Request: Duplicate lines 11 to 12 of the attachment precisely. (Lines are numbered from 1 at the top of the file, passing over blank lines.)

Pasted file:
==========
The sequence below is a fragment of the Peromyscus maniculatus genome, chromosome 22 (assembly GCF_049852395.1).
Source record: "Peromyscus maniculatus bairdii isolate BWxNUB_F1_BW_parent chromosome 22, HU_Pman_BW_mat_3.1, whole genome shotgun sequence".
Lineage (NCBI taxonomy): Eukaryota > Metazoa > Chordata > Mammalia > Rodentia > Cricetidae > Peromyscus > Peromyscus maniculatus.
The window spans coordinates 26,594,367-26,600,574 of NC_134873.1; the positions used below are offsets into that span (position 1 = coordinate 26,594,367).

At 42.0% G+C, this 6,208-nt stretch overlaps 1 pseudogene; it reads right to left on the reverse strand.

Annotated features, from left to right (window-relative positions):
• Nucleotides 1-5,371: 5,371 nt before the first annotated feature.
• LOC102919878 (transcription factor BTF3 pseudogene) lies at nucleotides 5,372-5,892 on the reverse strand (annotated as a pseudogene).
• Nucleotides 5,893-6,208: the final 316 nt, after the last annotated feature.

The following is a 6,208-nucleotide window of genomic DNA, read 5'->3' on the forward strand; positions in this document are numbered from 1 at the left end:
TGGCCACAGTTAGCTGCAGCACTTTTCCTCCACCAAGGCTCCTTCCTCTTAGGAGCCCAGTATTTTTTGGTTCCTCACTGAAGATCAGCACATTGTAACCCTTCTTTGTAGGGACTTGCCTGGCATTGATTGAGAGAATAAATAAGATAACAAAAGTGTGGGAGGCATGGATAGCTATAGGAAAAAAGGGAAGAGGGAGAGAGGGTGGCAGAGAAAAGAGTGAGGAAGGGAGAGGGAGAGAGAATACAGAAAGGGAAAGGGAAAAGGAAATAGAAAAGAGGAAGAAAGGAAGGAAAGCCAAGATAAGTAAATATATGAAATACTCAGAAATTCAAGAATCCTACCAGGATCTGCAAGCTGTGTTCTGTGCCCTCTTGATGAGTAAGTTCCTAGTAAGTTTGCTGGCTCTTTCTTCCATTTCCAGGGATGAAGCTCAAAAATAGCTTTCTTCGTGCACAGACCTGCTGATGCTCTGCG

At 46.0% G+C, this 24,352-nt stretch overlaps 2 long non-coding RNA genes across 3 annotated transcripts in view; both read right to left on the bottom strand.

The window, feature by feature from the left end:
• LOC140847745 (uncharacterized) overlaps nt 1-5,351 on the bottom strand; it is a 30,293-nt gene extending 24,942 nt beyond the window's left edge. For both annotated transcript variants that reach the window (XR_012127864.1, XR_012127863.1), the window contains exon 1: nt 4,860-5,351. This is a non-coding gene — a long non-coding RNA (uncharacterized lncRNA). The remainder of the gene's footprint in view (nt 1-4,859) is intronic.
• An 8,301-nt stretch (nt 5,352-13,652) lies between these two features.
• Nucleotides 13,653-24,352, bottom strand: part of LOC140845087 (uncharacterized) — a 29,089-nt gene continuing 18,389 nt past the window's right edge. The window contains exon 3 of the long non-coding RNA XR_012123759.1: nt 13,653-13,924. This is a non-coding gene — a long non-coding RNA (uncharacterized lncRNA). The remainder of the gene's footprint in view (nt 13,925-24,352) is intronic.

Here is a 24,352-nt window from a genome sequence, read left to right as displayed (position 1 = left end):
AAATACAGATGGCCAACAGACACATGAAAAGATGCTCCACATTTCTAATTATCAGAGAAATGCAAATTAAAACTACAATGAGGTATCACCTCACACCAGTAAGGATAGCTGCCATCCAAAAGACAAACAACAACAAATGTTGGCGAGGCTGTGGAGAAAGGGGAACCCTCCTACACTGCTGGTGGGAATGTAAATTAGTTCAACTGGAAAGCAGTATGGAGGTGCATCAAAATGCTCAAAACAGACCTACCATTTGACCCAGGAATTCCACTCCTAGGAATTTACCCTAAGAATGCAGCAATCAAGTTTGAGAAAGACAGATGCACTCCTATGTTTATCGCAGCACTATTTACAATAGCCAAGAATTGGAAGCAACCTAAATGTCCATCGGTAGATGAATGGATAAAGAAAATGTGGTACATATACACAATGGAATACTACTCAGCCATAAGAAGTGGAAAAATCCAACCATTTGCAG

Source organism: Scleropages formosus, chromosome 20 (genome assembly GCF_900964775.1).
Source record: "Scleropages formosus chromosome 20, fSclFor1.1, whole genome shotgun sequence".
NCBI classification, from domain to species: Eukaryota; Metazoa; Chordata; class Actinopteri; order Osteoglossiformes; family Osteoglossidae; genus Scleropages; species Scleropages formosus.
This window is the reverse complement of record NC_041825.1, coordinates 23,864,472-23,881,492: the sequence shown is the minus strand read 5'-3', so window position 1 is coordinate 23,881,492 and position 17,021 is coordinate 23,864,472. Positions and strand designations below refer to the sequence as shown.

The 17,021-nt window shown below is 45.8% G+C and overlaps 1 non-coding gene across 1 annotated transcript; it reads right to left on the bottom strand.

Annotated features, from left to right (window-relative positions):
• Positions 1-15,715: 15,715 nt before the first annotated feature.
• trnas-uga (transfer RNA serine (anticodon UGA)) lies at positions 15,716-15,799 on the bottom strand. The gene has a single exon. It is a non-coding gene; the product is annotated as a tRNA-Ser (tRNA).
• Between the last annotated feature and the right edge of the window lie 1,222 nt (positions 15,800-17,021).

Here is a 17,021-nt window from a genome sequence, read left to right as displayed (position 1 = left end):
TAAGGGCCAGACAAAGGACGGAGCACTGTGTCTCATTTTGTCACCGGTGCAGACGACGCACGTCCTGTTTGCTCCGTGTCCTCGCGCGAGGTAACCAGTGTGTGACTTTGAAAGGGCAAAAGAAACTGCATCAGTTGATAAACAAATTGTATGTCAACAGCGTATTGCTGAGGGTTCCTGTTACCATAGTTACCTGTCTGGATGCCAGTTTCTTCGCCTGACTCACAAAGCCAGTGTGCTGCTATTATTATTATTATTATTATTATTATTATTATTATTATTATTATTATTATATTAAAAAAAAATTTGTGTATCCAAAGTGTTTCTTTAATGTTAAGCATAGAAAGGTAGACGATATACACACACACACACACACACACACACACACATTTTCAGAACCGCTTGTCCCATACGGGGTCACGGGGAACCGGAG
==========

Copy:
TGGCCACAGTTAGCTGCAGCACTTTTCCTCCACCAAGGCTCCTTCCTCTTAGGAGCCCAGTATTTTTTGGTTCCTCACTGAAGATCAGCACATTGTAACCCTTCTTTGTAGGGACTTGCCTGGCATTGATTGAGAGAATAAATAAGATAACAAAAGTGTGGGAGGCATGGATAGCTATAGGAAAAAAGGGAAGAGGGAGAGAGGGTGGCAGAGAAAAGAGTGAGGAAGGGAGAGGGAGAGAGAATACAGAAAGGGAAAGGGAAAAGGAAATAGAAAAGAGGAAGAAAGGAAGGAAAGCCAAGATAAGTAAATATATGAAATACTCAGAAATTCAAGAATCCTACCAGGATCTGCAAGCTGTGTTCTGTGCCCTCTTGATGAGTAAGTTCCTAGTAAGTTTGCTGGCTCTTTCTTCCATTTCCAGGGATGAAGCTCAAAAATAGCTTTCTTCGTGCACAGACCTGCTGATGCTCTGCG

At 46.0% G+C, this 24,352-nt stretch overlaps 2 long non-coding RNA genes across 3 annotated transcripts in view; both read right to left on the bottom strand.